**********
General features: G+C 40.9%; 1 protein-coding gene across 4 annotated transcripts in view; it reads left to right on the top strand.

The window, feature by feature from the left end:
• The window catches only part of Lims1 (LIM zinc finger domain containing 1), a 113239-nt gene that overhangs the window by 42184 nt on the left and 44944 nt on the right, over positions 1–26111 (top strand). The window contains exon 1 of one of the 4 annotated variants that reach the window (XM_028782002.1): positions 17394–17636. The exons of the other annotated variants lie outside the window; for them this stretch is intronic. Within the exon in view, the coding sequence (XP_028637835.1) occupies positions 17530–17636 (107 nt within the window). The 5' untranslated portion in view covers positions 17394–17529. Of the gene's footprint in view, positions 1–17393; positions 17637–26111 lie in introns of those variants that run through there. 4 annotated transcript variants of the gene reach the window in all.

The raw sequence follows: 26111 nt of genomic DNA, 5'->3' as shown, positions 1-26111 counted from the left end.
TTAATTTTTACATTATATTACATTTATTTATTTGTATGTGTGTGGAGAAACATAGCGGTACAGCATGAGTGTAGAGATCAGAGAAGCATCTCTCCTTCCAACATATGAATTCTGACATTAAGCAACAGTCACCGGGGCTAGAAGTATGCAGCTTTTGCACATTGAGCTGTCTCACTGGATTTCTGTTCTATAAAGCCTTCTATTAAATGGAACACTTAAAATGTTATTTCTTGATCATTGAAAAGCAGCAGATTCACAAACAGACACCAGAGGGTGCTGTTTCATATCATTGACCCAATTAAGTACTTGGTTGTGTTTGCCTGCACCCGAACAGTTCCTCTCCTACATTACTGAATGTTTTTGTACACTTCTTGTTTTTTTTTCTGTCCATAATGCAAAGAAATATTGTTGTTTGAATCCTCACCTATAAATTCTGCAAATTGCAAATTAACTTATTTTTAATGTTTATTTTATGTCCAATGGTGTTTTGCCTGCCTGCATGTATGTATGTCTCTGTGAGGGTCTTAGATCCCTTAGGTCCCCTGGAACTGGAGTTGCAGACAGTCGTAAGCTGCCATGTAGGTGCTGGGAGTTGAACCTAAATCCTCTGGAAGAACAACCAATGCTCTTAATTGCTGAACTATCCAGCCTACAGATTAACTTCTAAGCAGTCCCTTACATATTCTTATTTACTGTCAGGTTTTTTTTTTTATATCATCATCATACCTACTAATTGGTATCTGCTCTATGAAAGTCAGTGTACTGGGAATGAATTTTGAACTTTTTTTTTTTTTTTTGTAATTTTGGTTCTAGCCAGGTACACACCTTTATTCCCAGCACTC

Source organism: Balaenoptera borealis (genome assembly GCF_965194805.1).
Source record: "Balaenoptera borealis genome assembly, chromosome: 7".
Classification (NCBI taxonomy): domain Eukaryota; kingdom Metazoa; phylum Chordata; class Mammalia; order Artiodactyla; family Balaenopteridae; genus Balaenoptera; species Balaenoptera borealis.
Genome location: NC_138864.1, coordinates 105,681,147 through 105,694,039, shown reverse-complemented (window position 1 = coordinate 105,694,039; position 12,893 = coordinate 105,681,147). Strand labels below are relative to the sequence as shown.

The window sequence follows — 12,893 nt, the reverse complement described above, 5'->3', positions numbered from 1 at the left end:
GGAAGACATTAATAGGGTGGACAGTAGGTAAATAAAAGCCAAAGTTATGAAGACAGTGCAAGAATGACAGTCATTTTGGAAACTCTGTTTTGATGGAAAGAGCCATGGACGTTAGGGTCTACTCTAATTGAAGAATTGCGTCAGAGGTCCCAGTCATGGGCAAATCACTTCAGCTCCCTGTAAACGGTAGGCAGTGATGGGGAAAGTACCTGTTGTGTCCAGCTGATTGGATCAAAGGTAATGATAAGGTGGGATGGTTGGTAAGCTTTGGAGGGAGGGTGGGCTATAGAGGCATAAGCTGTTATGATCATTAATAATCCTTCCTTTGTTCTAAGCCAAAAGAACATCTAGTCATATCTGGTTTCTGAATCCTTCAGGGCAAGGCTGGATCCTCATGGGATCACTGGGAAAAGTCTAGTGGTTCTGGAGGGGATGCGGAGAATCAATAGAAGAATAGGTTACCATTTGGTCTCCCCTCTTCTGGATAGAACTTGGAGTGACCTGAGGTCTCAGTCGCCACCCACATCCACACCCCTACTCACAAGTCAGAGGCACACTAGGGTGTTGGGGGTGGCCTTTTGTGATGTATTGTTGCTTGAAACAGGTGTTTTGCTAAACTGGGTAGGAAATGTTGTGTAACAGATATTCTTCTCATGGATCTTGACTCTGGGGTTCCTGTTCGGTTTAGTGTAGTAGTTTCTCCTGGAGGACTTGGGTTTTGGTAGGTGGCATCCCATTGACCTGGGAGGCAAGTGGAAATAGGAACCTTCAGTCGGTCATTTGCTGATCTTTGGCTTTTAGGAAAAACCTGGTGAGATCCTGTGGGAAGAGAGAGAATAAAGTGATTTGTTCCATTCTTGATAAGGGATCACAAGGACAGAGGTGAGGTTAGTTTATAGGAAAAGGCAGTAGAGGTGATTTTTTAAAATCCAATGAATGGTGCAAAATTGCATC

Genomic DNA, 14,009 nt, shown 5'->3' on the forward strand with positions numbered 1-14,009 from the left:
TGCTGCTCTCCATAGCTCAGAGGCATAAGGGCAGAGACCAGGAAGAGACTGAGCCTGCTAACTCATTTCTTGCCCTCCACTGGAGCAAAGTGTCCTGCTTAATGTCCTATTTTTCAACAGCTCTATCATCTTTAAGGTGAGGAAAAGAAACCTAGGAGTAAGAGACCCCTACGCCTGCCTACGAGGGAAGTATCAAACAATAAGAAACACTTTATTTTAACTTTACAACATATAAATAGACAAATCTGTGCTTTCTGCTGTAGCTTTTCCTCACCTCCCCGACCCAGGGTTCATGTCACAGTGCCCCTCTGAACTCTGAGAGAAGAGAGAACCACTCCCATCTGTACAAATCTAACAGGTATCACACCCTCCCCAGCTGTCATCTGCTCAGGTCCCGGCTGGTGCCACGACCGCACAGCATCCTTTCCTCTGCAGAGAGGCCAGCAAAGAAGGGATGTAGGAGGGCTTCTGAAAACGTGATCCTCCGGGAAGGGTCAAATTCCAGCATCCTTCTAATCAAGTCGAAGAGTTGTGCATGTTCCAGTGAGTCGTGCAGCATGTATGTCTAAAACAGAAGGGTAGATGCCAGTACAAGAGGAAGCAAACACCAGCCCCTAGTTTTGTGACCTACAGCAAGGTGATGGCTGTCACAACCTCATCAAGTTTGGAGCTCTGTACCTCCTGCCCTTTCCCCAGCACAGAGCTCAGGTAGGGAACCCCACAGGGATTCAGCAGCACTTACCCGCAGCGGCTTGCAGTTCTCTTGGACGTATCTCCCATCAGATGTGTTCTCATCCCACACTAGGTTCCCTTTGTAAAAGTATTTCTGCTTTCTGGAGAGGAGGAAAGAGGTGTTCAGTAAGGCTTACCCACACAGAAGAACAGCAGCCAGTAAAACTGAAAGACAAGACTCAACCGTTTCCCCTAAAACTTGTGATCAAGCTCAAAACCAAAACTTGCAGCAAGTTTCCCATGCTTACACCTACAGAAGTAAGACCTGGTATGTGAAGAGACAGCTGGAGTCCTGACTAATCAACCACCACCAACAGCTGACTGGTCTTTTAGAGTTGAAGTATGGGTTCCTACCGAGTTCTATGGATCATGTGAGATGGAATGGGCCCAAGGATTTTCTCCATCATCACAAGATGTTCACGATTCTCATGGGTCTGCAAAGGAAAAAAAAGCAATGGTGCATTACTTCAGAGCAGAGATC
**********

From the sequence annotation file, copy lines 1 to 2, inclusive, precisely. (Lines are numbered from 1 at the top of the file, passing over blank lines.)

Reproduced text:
General features: G+C 40.9%; 1 protein-coding gene across 4 annotated transcripts in view; it reads left to right on the top strand.

The window, feature by feature from the left end: